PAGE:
The NBA draft process, including the draft lottery, which took place Tuesday evening, was under intense scrutiny throughout the 2013-14 season. Team after team with little chance of making a playoff run seemed to be on a mission to lose as many games as possible in hopes of landing one of the top picks in what many are calling a once-in-a-generation draft.
Teams have tanked before, but in a draft year with this much talent at the top of the board, the tanking seemed to reach a new high, or low.
This season there were eight teams that finished the regular season with fewer than 30 wins, three of which had fewer than 25 victories, and two—the Milwaukee Bucks and Philadelphia 76ers—fewer than 20. It wasn't just that there were bad teams, it was that so many franchises seemed to be that bad on purpose.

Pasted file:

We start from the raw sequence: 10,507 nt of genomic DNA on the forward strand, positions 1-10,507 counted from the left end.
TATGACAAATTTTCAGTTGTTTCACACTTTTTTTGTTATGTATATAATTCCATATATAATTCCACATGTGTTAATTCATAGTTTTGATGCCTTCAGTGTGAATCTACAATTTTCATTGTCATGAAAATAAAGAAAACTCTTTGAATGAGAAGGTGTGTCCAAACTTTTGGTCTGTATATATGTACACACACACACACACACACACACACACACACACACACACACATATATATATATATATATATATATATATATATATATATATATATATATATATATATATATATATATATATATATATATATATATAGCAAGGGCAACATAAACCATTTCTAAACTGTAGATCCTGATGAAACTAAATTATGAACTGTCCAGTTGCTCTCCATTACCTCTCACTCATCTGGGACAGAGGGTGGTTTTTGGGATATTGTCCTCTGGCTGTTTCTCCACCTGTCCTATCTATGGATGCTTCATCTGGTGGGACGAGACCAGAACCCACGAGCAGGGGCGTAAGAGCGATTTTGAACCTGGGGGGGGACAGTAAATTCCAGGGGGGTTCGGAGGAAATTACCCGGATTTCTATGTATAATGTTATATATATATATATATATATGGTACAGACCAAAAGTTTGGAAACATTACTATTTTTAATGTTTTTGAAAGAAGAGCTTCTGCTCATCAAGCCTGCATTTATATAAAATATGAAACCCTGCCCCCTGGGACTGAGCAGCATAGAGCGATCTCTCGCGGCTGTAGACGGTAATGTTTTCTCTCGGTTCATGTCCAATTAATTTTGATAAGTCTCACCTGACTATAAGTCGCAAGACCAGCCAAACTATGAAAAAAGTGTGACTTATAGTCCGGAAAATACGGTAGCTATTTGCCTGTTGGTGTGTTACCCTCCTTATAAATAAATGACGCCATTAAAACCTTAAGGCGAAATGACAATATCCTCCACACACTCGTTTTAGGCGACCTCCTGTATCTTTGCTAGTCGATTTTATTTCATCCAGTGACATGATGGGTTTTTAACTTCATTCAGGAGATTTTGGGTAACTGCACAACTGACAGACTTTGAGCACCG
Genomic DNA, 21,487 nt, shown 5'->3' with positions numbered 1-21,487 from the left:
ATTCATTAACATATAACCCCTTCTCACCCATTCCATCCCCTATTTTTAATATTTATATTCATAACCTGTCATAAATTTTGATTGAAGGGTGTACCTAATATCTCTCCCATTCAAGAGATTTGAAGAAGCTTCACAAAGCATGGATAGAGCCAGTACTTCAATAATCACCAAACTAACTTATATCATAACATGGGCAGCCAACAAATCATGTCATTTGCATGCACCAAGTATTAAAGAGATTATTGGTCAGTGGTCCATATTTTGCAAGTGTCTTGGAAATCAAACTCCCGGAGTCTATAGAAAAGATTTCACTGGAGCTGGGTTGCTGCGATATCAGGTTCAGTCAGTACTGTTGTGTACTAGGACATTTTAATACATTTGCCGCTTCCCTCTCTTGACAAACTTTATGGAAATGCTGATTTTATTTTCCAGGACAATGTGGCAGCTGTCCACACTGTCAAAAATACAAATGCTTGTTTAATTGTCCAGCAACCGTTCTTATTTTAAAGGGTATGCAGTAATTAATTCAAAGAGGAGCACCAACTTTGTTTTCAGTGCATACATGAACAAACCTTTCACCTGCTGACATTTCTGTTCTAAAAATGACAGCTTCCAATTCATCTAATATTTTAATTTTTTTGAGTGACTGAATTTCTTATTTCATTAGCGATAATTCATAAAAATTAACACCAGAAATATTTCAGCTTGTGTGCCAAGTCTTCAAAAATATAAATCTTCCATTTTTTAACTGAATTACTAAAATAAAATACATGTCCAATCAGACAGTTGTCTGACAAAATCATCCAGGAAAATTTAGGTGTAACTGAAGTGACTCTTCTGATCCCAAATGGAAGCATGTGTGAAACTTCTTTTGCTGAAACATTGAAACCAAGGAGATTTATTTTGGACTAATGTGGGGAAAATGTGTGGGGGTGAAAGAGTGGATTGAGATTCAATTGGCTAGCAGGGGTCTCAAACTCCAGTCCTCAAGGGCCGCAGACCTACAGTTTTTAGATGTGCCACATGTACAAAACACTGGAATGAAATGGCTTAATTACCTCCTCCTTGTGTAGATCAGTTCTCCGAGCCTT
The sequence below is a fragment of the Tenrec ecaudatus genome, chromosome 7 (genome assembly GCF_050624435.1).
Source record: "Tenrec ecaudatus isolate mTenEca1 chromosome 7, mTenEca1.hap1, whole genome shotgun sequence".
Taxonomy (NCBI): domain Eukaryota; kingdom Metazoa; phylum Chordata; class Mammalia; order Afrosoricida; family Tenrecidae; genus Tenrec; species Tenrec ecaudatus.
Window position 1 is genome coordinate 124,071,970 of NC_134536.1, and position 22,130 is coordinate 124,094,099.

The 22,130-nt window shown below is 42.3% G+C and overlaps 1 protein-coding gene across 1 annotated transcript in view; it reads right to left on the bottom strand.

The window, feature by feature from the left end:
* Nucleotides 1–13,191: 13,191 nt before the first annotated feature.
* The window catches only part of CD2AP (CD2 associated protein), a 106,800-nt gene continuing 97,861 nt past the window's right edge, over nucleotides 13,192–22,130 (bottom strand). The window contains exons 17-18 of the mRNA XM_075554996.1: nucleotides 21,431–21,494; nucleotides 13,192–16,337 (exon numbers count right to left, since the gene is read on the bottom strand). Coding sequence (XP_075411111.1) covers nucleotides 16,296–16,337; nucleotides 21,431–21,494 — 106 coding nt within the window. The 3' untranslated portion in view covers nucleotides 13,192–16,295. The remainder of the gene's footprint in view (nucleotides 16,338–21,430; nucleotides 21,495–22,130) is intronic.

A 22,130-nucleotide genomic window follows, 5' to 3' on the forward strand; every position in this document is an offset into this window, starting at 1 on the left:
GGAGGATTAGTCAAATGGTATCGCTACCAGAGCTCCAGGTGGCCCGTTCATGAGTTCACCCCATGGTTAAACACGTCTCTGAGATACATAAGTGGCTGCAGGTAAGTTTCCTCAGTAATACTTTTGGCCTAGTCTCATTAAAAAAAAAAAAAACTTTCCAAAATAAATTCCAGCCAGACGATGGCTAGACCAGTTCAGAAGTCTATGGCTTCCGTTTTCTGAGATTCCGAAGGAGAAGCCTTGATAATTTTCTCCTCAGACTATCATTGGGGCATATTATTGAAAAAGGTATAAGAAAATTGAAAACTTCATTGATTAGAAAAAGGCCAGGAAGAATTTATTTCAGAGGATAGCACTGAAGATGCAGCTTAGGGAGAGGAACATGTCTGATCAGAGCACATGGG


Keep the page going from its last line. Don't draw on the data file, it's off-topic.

Milwaukee and Philadelphia were the worst of the lot, but neither won the lottery on Tuesday evening. Instead, the top pick went to Cleveland, again, despite the Cavaliers only having a 1.7 percent chance of pulling off the first-pick coup and never being accused of tanking at any point this season.